Paoay, kumakaway

If you're taking Manila's MRT/LRT on a daily basis, then probably you've seen this "Paoay, Kumakaway" tourism advertisement already. It features destinations from the town with weird people wearing weird mustaches. Weird talaga, but effective! Wala lang, naalala ko lang bigla.

Anyway, we reached Paoay in a matter of 20 to 30 mins jeepney ride from Laoag City. You'll know you're already in Paoay once the massive Paoay Church appears on the horizon. It's just impossible to miss the towns gigantic and iconic centerpiece.

Ladies and gents, Paoay's very own fortress church—Saint Augustine Church, or simply Paoay Church
just look how huge the buttresses this church has.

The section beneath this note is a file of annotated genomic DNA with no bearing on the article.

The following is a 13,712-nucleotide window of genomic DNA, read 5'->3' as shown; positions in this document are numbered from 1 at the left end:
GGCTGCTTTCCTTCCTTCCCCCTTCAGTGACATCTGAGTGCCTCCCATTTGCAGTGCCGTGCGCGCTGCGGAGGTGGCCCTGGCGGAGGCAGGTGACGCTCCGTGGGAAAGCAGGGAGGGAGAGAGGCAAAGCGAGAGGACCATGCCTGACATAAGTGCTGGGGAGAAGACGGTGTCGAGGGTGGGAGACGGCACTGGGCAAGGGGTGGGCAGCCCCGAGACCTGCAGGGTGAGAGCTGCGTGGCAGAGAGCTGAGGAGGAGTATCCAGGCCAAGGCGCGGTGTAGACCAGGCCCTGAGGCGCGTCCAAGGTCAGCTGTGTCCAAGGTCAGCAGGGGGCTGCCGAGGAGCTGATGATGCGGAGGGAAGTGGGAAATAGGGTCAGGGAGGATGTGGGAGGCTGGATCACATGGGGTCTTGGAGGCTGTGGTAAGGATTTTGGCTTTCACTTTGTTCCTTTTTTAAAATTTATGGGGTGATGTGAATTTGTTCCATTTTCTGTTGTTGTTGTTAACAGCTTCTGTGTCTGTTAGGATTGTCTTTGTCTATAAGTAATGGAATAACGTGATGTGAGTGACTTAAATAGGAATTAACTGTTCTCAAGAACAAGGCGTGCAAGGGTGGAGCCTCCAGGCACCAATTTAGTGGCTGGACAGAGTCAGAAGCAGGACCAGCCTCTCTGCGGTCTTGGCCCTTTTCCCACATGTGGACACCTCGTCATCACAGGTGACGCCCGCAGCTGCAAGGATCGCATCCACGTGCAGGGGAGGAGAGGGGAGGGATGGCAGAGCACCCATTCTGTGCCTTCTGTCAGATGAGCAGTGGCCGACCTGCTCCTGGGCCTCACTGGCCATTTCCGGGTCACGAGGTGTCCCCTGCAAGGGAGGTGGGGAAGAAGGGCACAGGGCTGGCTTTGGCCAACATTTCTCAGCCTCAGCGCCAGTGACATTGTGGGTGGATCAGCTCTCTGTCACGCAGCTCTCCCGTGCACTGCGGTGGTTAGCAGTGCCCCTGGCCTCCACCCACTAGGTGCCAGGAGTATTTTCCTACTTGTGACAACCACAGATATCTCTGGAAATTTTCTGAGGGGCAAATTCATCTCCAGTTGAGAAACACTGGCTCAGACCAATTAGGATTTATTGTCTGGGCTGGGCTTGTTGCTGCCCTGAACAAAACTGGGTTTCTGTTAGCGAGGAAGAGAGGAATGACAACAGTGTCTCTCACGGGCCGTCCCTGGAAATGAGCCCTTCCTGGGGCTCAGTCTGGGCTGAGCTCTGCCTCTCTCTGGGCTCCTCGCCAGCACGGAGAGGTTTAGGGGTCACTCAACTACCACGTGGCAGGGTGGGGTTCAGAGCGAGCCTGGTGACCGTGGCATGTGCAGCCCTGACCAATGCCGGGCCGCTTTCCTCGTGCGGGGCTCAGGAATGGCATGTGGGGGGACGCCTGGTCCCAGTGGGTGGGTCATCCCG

inside the church
details of those massive buttresses won't go unnoticed.
By the way, this centuries old stone church is among the four Baroque Churches in the Philippines enlisted in the prestigious UNESCO World Heritage Sites. Therefore, having been to this place is as prestigious as visiting Cambodia's Angkor Wat, or Peru's Machu Picchu. It's a true Filipino pride.

Going around the massive Paoay church surely made us hungry. Gugutumin ka talaga sa laki ng simbahan, and besides, lunch time na rin naman. Good thing, there's Herencia Cafe just in front of the church.

Herencia Cafe. I've tried eating here once, and I yearn to eat here once more. 
The cafe serves authentic Ilocano flavors. From pinakbet, to bagnet, to dinengdeng and to igado. There are plenty to choose from, and so far, I liked them all. They even have this Pinakbet Pizza that actually has the dish's vegetable ingredients as toppings. 

Did you notice the bagoong? To replicate the real dish, you consume this pizza with bagoong (fish sauce).
Haluhalo to complete our day.